Danielle Ofri, M.D. has an interesting article on The New York Times “Doctors” health blog about doctors’ reactions to patients who don’t follow-through on their instructions:

As soon as a patient is described as noncompliant, it’s as though a black mark is branded on the chart. “This one’s trouble,” flashes into most doctors’ minds, even ones who don’t want to think that way about their patients. And like the child in school who is tagged early on as a troublemaker, the label can stick around forever.

Despite efforts to change the term to the slightly more accurate “nonadherent,” the word “noncompliant” remains firmly entrenched in the medical lexicon. No matter what it’s called, however, it’s an enormous problem. Experts estimate that some 50 percent of patients do not take their medicines as prescribed or follow doctors’ recommendations.

I guess physicians who care for adults have a harder time with compliance than pediatricians.  Most kids usually need to take only one prescribed medicine at a time and only for the duration of a brief illness.  Even when children are being treated for chronic conditions with long-term prescriptions, parents are more inclined to give their kids every possible benefit by complying with doctors’ orders.  In fact, many adults I talk to freely deny themselves the fruits of good medical care while at the same time bestowing every benefit possible to their children.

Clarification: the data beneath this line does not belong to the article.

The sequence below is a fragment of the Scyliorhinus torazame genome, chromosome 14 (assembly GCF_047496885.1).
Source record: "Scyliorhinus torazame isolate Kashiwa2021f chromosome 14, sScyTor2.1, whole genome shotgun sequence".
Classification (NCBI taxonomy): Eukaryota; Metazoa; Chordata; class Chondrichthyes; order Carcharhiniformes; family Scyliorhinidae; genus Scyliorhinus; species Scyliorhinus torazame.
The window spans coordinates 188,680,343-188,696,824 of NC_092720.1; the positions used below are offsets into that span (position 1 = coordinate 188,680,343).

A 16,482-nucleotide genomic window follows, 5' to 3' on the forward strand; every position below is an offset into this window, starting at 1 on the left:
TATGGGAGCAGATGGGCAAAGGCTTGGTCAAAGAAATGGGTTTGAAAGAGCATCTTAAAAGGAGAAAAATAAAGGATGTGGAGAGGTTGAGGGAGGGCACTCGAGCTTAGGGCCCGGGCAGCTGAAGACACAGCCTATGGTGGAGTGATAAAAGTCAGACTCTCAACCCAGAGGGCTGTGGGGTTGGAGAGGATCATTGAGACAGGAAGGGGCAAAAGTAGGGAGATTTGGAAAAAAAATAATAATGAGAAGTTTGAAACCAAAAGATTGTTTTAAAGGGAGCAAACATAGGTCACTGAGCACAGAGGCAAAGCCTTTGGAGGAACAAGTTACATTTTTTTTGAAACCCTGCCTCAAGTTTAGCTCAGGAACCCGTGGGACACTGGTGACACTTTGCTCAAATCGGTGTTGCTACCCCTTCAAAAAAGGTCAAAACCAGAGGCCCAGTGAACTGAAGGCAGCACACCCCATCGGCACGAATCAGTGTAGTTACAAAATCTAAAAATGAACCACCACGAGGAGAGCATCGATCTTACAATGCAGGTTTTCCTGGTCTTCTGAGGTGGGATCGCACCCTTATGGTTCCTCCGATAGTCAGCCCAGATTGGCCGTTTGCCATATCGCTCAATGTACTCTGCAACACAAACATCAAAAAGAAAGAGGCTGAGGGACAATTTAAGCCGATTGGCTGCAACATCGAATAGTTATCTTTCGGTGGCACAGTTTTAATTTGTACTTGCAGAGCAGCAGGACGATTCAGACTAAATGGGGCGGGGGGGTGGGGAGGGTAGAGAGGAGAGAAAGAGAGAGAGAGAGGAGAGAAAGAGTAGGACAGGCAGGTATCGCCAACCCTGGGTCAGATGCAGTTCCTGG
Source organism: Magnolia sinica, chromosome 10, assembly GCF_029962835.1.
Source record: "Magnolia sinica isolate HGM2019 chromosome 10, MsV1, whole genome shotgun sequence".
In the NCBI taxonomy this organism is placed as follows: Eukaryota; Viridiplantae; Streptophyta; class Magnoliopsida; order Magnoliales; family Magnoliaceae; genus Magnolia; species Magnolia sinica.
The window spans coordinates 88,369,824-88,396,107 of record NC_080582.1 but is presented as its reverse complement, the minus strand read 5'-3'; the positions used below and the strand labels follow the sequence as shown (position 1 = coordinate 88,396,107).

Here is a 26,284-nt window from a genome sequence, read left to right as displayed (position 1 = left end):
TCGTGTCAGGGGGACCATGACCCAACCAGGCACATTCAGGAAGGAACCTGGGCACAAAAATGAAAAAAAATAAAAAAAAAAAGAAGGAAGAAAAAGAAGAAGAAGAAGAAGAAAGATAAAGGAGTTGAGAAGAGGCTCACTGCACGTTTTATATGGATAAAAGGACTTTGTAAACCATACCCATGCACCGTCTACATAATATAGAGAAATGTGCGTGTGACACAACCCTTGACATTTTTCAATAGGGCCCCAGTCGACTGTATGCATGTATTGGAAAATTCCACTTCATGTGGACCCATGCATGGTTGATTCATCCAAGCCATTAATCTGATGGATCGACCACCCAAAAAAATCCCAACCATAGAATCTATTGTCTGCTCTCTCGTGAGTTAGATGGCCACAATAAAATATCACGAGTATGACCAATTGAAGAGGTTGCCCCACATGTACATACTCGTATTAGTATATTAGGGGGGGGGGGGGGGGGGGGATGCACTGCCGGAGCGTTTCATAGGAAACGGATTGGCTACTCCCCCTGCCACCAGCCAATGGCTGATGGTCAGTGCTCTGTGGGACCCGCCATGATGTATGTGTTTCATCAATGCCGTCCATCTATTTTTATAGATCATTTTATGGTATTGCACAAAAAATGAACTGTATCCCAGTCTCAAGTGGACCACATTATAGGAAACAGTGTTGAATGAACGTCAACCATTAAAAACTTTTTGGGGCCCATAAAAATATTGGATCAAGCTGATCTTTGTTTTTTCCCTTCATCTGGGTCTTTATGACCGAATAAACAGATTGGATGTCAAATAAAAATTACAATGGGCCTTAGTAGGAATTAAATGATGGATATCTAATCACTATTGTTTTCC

But for many adults, it’s pretty complicated.  Ofri gives an example of a theoretical 67 year-old man with diabetes, high blood pressure, and high cholesterol (a common combination in adult medicine), and how difficult complying with all the routine recommendations might be:

Besides obtaining five prescriptions and getting to the pharmacy to fill them (and that’s assuming no hassles with the insurance company, and that the patient actually has insurance), the patient would also be expected to cut down on salt and fat at each meal, exercise three or four times per week, make it to doctors’ appointments, get blood tests before each appointment, check blood sugar, get flu shots – on top of remembering to take the morning pills and then the evening pills each and every day.

Added up, that’s more than 3,000 behaviors to attend to, each year, to be truly adherent to all of the doctor’s recommendations. Viewed in that light, one can see how difficult it is for a patient to remain fully compliant.

Compliance can be a difficult balancing act for many, if not most, patients.  The more complicated their medical history, the harder things become.  Dr. Ofri argues that doctors need to be more understanding and compassionate about this problem.

Sometimes pediatricians are accused of coming on too hard with patients and families when it comes to the prevention of acute and chronic diseases.  We seem to harp on immunizations and obesity and fitness and substance abuse and so many other, critical things.  But there is a reason for our “madness.”  We want your child to grow into a healthy adult with healthy habits for a healthy lifestyle.

In the second decade of the twenty-first century, it’s pretty clear what makes people sick and what can be done to keep people healthy.  Focusing on prevention in childhood is our vital role as pediatricians.

As the saying goes:  “If you don’t have your health, you’ve got nothing.”  How true.

Read Dr. Ofri’s article here.